Archive This article is from our archive and might not display correctly. Download PDF
Images This article has had its images hidden due to a legal challenge. Learn more about images in the Nouse Archive
From April, non-EU graduates in the UK will have to prove that they're earning £35,000 or more per year in order to stay in the country. The policy is nothing new - it was announced in February 2012, and was one of a raft of pseudo-hardline policies that the government announced to pander to UKIP-Tory swing voters. Yet despite the humiliation of Farage, the collapse of UKIP and the Lib Dems, and Labour's ouroborous-like infighting, the Tories see fit to implement the policy anyway.
So perhaps this isn't a vote-winner, it's a principled effort by a group of ideological conservatives to make the country a better place. If that's the case, then the situation becomes downright frightening.
Despite incessantly banging on about Bulgarians, Romanians (or whatever the EU punchbag du jour is) the aim of this policy is to make it harder for highly educated and highly skilled workers to stay in the country. Perhaps Theresa May genuinely believes the electorate will swallow this. It is difficult to overstate the magnitude of the stupidity here. This is the dishonest rhetoric of a party determined to be seen as tough on freedom of movement.
Why? Firstly, it's a policy only applied to graduates, and so it does nothing to deal with low-or-unskilled immigration, which is both in far greater supply and has far more potential to cause displacement in the economy.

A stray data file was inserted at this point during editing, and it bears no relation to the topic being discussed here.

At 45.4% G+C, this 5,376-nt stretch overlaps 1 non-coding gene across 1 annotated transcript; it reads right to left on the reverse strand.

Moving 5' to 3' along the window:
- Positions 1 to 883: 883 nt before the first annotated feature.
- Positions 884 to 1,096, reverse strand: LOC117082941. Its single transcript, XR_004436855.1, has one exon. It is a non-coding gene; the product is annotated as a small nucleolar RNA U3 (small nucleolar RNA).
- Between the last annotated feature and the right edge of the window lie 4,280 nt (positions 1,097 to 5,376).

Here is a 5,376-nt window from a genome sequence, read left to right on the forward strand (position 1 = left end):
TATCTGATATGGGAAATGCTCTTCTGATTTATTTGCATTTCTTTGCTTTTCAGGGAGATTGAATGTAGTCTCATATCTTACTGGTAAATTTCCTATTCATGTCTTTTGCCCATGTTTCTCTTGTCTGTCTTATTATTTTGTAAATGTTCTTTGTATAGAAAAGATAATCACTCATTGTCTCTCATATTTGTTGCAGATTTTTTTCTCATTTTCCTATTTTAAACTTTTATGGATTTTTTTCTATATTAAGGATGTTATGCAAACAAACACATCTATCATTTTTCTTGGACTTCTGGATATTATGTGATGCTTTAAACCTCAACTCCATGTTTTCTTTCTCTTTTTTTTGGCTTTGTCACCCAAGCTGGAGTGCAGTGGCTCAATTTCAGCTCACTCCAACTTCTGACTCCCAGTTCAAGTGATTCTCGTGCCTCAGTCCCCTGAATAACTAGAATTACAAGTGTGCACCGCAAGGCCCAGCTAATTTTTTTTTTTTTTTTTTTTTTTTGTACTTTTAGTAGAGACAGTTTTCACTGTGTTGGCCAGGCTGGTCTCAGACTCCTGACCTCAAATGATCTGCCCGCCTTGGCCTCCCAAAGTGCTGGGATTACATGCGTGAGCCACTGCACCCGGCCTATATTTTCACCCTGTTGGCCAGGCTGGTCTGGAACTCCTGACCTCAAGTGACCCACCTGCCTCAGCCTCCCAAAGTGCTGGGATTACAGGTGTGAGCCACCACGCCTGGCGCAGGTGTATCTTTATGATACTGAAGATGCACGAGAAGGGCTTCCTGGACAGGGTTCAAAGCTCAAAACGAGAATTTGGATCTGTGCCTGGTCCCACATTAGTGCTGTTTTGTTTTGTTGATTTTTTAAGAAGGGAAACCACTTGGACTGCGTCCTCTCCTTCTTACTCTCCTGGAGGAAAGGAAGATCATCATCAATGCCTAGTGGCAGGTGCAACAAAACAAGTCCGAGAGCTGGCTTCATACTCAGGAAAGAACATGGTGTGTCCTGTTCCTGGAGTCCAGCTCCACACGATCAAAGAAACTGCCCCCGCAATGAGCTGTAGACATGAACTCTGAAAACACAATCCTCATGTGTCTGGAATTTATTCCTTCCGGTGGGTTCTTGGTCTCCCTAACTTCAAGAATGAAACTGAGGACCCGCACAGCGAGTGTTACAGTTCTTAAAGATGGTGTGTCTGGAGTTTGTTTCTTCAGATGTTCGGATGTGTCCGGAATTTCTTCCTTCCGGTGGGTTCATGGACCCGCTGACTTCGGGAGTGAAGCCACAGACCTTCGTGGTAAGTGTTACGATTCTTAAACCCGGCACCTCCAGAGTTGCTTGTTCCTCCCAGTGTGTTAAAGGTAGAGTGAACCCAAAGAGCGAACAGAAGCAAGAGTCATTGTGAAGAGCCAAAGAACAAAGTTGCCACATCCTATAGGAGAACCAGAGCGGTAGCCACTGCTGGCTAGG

Secondly, it places an extortionate requirement on non-EU nationals to find themselves in very high-paying jobs (and high-paying jobs only) or hop on the plane home.
Thirdly, it will make us insular, isolated, and vindicate our reputation as a bunch of xenophobes. Look around either of York's campuses and you'll find a variety of students from all over the world. Many of them will return to their country of origin after they graduate, but many more will want to stay, to enter into the UK workforce, immigrate here, and become bona fide Brits. It is disgraceful that a Home Secretary desperate to be seen as tough, and to be seen doing something, anything, should deny them this opportunity in order to partcipate in a political pissing contest.
Not only is this policy beyond incoherent in what it hopes to achieve, it will unfairly privilege those from western, wealthy, white countries (i.e. the EU) over those from the wrong continent, with the wrong skin colour, or from the wrong section of the global economic ladder. Couple it with Prevent (and the inevitable racial profiling this will lead to), and we're heading back to the old internal Tory mantra of 'white face good, black face bad'.
In an increasingly globalised, diverse, multicultural, and connected world, shutting out international graduates from the UK workforce is both socially and economically criminal. It is deeply regressive, unpleasant, and must be challenged.